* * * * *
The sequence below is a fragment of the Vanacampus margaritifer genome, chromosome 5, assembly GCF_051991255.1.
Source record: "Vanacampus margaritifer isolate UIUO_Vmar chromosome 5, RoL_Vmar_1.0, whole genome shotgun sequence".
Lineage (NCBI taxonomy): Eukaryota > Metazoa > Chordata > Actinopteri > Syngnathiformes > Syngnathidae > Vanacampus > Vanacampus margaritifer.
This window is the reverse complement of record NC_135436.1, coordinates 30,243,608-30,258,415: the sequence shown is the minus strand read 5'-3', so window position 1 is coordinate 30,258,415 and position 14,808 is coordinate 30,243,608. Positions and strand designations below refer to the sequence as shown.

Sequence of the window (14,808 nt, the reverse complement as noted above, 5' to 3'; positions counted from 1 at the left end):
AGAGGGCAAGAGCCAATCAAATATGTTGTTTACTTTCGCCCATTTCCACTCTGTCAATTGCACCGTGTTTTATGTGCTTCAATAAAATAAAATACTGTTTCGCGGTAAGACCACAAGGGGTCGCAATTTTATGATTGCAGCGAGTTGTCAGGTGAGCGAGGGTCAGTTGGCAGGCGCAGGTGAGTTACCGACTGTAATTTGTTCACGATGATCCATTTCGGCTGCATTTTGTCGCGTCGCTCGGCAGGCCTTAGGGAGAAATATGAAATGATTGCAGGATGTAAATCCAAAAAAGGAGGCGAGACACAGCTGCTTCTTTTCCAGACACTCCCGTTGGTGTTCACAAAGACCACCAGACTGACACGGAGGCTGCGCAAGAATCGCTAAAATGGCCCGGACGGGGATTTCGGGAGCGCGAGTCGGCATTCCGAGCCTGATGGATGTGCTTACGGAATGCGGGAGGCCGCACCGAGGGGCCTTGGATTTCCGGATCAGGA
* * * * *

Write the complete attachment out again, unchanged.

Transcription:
The sequence below is a fragment of the Vanacampus margaritifer genome, chromosome 5, assembly GCF_051991255.1.
Source record: "Vanacampus margaritifer isolate UIUO_Vmar chromosome 5, RoL_Vmar_1.0, whole genome shotgun sequence".
Lineage (NCBI taxonomy): Eukaryota > Metazoa > Chordata > Actinopteri > Syngnathiformes > Syngnathidae > Vanacampus > Vanacampus margaritifer.
This window is the reverse complement of record NC_135436.1, coordinates 30,243,608-30,258,415: the sequence shown is the minus strand read 5'-3', so window position 1 is coordinate 30,258,415 and position 14,808 is coordinate 30,243,608. Positions and strand designations below refer to the sequence as shown.

Sequence of the window (14,808 nt, the reverse complement as noted above, 5' to 3'; positions counted from 1 at the left end):
AGAGGGCAAGAGCCAATCAAATATGTTGTTTACTTTCGCCCATTTCCACTCTGTCAATTGCACCGTGTTTTATGTGCTTCAATAAAATAAAATACTGTTTCGCGGTAAGACCACAAGGGGTCGCAATTTTATGATTGCAGCGAGTTGTCAGGTGAGCGAGGGTCAGTTGGCAGGCGCAGGTGAGTTACCGACTGTAATTTGTTCACGATGATCCATTTCGGCTGCATTTTGTCGCGTCGCTCGGCAGGCCTTAGGGAGAAATATGAAATGATTGCAGGATGTAAATCCAAAAAAGGAGGCGAGACACAGCTGCTTCTTTTCCAGACACTCCCGTTGGTGTTCACAAAGACCACCAGACTGACACGGAGGCTGCGCAAGAATCGCTAAAATGGCCCGGACGGGGATTTCGGGAGCGCGAGTCGGCATTCCGAGCCTGATGGATGTGCTTACGGAATGCGGGAGGCCGCACCGAGGGGCCTTGGATTTCCGGATCAGGA